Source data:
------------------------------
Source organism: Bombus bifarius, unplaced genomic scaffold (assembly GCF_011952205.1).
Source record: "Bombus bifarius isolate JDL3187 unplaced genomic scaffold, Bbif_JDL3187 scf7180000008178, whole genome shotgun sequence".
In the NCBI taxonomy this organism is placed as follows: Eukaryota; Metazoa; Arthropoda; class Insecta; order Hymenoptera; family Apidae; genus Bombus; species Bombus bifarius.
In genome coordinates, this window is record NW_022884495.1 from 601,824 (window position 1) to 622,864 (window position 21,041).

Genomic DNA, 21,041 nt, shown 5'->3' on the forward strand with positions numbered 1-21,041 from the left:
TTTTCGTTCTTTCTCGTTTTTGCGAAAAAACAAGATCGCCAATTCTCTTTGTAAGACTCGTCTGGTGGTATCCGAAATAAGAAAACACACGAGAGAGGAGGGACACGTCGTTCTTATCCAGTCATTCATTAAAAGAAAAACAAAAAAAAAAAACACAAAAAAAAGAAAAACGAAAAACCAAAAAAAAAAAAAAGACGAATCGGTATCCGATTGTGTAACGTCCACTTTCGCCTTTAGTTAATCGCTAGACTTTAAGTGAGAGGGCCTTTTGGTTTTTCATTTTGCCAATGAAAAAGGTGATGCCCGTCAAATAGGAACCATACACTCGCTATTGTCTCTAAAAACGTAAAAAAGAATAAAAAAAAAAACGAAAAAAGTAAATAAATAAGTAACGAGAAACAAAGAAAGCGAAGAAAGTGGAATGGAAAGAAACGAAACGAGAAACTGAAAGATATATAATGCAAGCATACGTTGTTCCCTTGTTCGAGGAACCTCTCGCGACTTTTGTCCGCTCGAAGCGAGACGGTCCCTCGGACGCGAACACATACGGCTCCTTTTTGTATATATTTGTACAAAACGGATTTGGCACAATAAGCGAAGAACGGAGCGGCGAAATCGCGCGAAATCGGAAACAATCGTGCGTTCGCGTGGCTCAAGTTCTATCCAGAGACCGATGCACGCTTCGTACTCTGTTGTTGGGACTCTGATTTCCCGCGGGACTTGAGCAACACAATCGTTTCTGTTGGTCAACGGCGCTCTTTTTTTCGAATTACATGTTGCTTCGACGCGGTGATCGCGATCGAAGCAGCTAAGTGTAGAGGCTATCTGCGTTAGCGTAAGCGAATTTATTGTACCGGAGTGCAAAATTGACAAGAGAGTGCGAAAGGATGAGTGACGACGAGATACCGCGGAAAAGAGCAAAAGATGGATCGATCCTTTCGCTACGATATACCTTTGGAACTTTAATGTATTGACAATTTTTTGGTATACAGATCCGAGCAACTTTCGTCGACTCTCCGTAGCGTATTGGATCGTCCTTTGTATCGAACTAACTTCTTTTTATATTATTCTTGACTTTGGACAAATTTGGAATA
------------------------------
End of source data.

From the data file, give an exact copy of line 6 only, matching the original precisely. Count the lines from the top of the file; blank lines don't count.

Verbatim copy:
TTTTCGTTCTTTCTCGTTTTTGCGAAAAAACAAGATCGCCAATTCTCTTTGTAAGACTCGTCTGGTGGTATCCGAAATAAGAAAACACACGAGAGAGGAGGGACACGTCGTTCTTATCCAGTCATTCATTAAAAGAAAAACAAAAAAAAAAAACACAAAAAAAAGAAAAACGAAAAACCAAAAAAAAAAAAAAGACGAATCGGTATCCGATTGTGTAACGTCCACTTTCGCCTTTAGTTAATCGCTAGACTTTAAGTGAGAGGGCCTTTTGGTTTTTCATTTTGCCAATGAAAAAGGTGATGCCCGTCAAATAGGAACCATACACTCGCTATTGTCTCTAAAAACGTAAAAAAGAATAAAAAAAAAAACGAAAAAAGTAAATAAATAAGTAACGAGAAACAAAGAAAGCGAAGAAAGTGGAATGGAAAGAAACGAAACGAGAAACTGAAAGATATATAATGCAAGCATACGTTGTTCCCTTGTTCGAGGAACCTCTCGCGACTTTTGTCCGCTCGAAGCGAGACGGTCCCTCGGACGCGAACACATACGGCTCCTTTTTGTATATATTTGTACAAAACGGATTTGGCACAATAAGCGAAGAACGGAGCGGCGAAATCGCGCGAAATCGGAAACAATCGTGCGTTCGCGTGGCTCAAGTTCTATCCAGAGACCGATGCACGCTTCGTACTCTGTTGTTGGGACTCTGATTTCCCGCGGGACTTGAGCAACACAATCGTTTCTGTTGGTCAACGGCGCTCTTTTTTTCGAATTACATGTTGCTTCGACGCGGTGATCGCGATCGAAGCAGCTAAGTGTAGAGGCTATCTGCGTTAGCGTAAGCGAATTTATTGTACCGGAGTGCAAAATTGACAAGAGAGTGCGAAAGGATGAGTGACGACGAGATACCGCGGAAAAGAGCAAAAGATGGATCGATCCTTTCGCTACGATATACCTTTGGAACTTTAATGTATTGACAATTTTTTGGTATACAGATCCGAGCAACTTTCGTCGACTCTCCGTAGCGTATTGGATCGTCCTTTGTATCGAACTAACTTCTTTTTATATTATTCTTGACTTTGGACAAATTTGGAATA